- Encourage folks to start with the word “Well.” That way, they get a little momentum going into the declaration.
- The declarations don’t have to be completely non-sensical, just spontaneous and enthusiastic: “Well, tip the table over and call the dog to clean it!” still works even though it could be, um, logical.
- Alliteration can make for good laughs, as in “Well, sing along with Elvis and bring me back a biscuit!” Requiring such detail can make the game more challenging for those who master it quickly.
- As in sound ball, see if players can leave a pre-planned “good” idea and just take the next one that arrives when their turn comes along.
- Shout the Wrong Name
This game builds the spontaneity muscle in an eat-your-spinach kind of way: it’s tough and can prove exhausting but builds a capacity for spontaneity in its purest form.
Start by having participants mill comfortably around whatever space they have. Then, for a first round, have them point to random objects around the room, shouting the name of whatever the thing is that they’re pointing to: “Desk! Doorknob! Trash can! Table lamp! Carpet! World map! Laptop!,” and so on.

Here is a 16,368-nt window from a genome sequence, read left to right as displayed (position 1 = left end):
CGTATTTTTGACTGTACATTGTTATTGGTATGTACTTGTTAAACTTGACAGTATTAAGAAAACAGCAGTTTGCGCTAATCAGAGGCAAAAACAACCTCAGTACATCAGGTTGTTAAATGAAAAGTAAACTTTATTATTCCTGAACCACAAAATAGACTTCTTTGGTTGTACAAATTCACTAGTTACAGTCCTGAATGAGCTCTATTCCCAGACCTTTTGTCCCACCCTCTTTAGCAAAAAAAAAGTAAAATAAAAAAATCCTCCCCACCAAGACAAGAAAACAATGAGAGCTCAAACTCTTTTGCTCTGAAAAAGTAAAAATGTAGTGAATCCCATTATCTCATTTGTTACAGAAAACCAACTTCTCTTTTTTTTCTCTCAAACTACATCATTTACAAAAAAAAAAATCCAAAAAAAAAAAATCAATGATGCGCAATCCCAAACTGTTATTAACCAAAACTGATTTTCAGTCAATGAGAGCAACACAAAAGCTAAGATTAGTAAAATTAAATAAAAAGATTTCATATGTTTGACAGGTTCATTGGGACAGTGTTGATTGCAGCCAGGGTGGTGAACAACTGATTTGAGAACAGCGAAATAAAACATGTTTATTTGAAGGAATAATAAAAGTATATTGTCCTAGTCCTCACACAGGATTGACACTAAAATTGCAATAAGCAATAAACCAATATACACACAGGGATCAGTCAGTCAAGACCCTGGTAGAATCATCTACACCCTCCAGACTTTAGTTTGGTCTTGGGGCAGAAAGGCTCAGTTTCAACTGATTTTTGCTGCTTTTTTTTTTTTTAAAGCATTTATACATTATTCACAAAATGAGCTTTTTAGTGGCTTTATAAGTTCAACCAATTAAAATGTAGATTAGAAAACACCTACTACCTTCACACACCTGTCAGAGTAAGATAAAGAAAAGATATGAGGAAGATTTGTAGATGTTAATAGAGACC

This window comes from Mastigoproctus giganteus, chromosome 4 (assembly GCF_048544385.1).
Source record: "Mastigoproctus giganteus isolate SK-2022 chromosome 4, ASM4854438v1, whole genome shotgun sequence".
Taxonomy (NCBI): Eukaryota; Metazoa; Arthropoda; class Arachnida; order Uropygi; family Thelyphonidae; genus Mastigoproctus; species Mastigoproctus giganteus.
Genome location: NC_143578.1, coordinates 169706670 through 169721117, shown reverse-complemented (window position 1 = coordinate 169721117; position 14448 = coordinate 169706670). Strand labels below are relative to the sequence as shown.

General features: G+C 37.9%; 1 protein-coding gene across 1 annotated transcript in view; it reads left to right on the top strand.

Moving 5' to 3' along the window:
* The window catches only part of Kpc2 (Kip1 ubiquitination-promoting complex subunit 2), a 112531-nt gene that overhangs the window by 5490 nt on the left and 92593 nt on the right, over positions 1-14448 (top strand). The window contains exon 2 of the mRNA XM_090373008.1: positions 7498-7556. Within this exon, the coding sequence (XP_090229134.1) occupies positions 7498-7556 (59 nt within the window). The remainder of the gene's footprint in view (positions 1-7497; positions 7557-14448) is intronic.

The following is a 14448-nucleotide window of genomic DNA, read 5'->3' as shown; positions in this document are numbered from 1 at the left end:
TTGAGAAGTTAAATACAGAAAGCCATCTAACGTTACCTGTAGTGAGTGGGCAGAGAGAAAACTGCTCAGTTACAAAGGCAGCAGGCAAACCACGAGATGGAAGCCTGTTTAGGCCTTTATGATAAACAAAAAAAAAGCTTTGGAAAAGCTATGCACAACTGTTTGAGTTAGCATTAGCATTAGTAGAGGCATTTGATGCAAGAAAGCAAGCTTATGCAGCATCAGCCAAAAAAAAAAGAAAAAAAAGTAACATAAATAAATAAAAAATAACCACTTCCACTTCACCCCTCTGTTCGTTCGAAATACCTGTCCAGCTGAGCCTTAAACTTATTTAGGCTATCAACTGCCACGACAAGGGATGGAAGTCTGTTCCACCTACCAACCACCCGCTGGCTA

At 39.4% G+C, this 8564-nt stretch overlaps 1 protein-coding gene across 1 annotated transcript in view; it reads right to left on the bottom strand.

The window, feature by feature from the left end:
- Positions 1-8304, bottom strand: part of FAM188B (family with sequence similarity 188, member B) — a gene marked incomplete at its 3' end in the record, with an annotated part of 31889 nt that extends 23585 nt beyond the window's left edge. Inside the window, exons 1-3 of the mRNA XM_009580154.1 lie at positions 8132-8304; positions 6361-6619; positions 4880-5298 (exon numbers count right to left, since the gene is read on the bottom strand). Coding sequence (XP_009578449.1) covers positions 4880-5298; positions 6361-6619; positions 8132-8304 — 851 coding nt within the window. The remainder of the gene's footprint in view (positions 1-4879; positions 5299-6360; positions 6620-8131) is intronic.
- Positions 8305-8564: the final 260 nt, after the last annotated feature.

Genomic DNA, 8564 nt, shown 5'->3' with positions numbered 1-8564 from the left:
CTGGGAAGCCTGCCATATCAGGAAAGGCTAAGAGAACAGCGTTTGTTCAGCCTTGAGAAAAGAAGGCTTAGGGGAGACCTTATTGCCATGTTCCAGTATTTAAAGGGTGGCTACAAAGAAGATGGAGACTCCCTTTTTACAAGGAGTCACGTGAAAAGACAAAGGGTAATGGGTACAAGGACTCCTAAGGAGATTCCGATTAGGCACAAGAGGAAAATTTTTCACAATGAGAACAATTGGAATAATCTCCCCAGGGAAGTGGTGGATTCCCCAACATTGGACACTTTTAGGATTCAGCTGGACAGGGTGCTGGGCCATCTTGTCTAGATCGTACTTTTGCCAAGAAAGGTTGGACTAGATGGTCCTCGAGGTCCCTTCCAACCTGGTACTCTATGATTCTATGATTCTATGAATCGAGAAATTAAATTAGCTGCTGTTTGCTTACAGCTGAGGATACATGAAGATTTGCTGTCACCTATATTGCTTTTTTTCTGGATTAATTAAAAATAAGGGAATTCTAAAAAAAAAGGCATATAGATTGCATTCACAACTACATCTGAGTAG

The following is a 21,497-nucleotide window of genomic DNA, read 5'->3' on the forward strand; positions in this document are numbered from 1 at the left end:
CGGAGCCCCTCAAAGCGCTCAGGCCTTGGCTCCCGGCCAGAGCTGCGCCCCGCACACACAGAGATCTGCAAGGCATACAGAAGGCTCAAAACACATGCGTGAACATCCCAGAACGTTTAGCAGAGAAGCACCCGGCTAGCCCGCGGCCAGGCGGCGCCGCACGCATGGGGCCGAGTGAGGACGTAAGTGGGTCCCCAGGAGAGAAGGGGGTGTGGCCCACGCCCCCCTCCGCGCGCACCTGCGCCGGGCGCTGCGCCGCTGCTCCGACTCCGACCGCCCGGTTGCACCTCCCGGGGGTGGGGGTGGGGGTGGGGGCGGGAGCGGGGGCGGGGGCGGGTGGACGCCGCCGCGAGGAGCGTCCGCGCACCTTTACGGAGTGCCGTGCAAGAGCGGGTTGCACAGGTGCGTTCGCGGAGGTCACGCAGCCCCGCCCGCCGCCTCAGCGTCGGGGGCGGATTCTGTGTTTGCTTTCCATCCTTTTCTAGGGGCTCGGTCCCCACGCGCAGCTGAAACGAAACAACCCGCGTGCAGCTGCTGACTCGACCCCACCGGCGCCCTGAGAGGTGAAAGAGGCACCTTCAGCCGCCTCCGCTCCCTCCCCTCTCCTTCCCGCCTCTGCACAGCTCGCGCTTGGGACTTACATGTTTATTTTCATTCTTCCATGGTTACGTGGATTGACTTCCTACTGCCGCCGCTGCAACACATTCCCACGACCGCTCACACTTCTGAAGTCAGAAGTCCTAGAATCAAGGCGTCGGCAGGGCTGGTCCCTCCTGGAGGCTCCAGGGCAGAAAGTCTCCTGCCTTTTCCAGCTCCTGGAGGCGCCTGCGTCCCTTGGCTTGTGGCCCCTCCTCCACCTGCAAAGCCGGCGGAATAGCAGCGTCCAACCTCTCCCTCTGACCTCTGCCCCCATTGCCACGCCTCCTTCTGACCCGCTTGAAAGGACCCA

Then, loosen them up with a second round where they say the name of the previous thing they’ve just pointed to. So if I were to start by pointing to the desk, I would then yell “Desk!” when pointing to the doorknob and “Trash can!” when pointing to the doorknob. See if they can get a good rhythm going there.
Lastly—and this represents the real challenge—have them point to objects and shout the name of anything else but that object’s real name. In this case, you could begin by pointing at the desk and yelling “Watermelon!” Or pointing to the doorknob and shouting “Cartwheel!” Offer a little demonstration and toss in a few abstract nouns as well, just to introduce the possibility of a wider vocabulary range. “Poverty!” when pointing at a coffee mug or “Alertness!” when pointing to a windbreaker on the wall.
(Image courtesy of pixabay.com)